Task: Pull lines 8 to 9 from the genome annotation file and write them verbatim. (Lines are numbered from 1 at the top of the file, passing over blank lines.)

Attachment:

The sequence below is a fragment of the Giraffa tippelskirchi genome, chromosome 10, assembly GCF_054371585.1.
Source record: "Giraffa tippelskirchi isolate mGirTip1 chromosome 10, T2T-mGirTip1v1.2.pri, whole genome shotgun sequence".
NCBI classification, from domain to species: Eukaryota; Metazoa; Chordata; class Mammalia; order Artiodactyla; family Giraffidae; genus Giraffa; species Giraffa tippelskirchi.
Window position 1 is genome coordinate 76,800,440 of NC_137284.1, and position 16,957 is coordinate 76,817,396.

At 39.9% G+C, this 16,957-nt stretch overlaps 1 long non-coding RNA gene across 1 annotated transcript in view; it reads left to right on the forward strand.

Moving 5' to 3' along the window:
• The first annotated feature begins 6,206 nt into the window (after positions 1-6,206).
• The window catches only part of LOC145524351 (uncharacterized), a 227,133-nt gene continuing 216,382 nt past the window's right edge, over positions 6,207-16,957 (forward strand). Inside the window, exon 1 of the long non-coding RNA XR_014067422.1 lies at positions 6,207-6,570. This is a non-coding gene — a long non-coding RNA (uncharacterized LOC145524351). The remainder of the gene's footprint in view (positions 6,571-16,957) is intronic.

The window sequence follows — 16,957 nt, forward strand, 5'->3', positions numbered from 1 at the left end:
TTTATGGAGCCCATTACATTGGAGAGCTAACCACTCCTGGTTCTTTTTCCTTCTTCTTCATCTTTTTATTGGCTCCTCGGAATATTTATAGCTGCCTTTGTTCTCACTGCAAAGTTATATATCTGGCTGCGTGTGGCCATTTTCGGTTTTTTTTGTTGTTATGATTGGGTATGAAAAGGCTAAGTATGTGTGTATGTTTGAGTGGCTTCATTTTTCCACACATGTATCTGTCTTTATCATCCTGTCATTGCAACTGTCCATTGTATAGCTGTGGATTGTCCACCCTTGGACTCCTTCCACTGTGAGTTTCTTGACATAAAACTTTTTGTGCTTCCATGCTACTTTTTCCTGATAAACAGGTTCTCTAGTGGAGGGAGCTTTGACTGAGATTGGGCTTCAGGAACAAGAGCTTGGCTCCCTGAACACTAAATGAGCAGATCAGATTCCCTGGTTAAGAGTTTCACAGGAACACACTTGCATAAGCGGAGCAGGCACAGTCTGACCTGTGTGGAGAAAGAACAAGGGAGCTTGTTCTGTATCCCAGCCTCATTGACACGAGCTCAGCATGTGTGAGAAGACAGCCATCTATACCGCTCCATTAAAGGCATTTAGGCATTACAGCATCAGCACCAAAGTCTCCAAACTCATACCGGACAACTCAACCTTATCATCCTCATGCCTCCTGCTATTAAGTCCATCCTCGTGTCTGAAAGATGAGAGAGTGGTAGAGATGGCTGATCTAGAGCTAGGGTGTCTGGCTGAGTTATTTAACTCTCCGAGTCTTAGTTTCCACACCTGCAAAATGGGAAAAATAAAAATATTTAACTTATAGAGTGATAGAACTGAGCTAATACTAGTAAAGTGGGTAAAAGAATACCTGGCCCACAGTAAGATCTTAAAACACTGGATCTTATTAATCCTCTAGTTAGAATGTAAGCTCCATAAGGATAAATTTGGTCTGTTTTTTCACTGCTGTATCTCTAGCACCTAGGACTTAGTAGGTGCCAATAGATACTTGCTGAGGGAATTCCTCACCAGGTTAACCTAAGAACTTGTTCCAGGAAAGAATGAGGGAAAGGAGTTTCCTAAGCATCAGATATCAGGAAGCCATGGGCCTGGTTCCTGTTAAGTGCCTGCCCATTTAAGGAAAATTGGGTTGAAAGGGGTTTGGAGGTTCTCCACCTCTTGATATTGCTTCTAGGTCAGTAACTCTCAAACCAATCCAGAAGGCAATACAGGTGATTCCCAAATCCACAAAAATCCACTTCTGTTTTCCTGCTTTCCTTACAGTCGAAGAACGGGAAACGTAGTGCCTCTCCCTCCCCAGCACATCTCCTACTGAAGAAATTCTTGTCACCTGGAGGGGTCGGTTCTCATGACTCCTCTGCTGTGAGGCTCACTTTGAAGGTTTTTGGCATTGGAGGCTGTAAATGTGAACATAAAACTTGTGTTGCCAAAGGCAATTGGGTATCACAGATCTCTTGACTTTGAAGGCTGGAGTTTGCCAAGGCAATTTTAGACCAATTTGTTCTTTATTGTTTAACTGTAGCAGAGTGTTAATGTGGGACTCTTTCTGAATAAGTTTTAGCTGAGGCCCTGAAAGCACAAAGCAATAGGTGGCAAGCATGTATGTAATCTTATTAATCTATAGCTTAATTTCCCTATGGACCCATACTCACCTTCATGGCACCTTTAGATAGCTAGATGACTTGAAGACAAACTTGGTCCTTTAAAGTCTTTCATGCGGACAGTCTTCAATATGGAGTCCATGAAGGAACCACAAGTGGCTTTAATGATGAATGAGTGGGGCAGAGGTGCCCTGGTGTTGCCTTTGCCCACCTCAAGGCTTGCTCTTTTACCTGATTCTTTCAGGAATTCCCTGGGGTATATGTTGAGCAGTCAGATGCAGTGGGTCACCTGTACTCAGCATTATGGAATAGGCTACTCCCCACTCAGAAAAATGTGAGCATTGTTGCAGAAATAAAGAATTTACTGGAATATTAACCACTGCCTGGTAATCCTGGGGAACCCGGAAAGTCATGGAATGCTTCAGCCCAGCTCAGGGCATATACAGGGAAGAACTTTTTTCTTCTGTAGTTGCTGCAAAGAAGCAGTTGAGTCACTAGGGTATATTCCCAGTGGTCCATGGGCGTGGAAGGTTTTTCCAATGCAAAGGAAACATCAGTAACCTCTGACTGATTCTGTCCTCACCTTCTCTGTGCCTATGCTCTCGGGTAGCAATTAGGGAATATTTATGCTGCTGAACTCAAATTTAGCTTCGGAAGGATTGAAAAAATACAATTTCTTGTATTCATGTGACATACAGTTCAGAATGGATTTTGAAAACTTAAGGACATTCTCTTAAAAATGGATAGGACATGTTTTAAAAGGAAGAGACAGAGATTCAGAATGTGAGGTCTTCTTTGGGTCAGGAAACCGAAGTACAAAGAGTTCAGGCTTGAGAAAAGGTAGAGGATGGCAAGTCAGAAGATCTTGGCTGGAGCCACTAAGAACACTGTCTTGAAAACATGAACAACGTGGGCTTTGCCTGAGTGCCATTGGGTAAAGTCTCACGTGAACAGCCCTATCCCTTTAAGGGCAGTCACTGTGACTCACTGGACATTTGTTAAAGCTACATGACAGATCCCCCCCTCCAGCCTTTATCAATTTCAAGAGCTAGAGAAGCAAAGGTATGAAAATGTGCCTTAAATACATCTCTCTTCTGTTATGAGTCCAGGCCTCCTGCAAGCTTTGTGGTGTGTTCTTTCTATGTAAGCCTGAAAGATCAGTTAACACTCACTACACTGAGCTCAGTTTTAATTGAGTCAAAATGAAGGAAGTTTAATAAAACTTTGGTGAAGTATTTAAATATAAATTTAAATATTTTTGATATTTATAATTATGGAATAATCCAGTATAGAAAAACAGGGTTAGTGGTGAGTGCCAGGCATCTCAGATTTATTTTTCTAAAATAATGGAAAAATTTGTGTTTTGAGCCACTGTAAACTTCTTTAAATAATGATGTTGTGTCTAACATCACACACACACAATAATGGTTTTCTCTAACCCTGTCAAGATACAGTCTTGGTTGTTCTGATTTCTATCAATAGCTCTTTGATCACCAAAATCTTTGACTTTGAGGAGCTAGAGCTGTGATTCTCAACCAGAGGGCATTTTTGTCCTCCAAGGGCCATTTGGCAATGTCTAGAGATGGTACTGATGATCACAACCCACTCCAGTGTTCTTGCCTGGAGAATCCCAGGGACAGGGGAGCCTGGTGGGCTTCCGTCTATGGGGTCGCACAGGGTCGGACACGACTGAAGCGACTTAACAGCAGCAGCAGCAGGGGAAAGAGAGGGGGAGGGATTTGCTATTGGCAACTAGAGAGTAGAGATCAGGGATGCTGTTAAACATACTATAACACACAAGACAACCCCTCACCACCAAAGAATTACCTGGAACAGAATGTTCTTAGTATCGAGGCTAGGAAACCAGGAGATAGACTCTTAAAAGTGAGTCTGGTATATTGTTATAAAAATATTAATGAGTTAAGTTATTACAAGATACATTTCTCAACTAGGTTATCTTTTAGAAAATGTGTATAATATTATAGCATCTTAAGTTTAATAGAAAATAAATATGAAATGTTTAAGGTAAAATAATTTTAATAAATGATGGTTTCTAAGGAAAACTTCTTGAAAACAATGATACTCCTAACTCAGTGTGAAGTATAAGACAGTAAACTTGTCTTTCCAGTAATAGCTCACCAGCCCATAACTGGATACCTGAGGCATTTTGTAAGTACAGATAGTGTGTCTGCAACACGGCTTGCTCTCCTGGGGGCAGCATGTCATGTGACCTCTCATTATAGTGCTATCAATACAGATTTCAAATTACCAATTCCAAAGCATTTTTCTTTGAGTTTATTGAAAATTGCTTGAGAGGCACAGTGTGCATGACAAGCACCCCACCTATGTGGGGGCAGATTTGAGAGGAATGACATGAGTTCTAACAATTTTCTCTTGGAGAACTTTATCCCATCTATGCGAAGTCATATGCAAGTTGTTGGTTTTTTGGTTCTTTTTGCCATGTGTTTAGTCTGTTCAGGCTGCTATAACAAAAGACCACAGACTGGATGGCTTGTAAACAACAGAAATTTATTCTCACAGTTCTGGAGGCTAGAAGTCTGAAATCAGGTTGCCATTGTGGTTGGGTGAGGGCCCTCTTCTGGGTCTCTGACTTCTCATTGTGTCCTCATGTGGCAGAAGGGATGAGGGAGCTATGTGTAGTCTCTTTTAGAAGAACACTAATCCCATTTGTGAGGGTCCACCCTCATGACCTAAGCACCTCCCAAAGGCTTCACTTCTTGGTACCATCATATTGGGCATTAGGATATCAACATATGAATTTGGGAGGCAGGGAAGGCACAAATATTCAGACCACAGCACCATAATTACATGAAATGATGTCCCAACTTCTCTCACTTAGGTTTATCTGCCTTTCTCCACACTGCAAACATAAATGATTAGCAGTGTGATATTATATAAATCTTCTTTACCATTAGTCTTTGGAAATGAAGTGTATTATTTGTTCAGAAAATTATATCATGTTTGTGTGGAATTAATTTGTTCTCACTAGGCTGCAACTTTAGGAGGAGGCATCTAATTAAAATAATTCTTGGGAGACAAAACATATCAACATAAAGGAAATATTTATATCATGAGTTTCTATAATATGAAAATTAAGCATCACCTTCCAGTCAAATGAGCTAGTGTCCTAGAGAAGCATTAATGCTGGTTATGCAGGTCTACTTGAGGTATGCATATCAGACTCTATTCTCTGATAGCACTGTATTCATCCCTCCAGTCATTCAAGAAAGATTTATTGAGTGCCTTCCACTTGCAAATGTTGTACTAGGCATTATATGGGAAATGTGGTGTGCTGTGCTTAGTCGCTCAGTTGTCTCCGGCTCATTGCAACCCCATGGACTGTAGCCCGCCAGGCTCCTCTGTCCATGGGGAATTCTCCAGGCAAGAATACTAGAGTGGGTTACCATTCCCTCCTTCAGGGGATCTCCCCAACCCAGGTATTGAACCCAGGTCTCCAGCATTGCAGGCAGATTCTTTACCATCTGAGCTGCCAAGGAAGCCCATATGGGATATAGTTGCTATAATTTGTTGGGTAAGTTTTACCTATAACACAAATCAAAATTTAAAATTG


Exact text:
• The window catches only part of LOC145524351 (uncharacterized), a 227,133-nt gene continuing 216,382 nt past the window's right edge, over positions 6,207-16,957 (forward strand). Inside the window, exon 1 of the long non-coding RNA XR_014067422.1 lies at positions 6,207-6,570. This is a non-coding gene — a long non-coding RNA (uncharacterized LOC145524351). The remainder of the gene's footprint in view (positions 6,571-16,957) is intronic.

The window sequence follows — 16,957 nt, forward strand, 5'->3', positions numbered from 1 at the left end: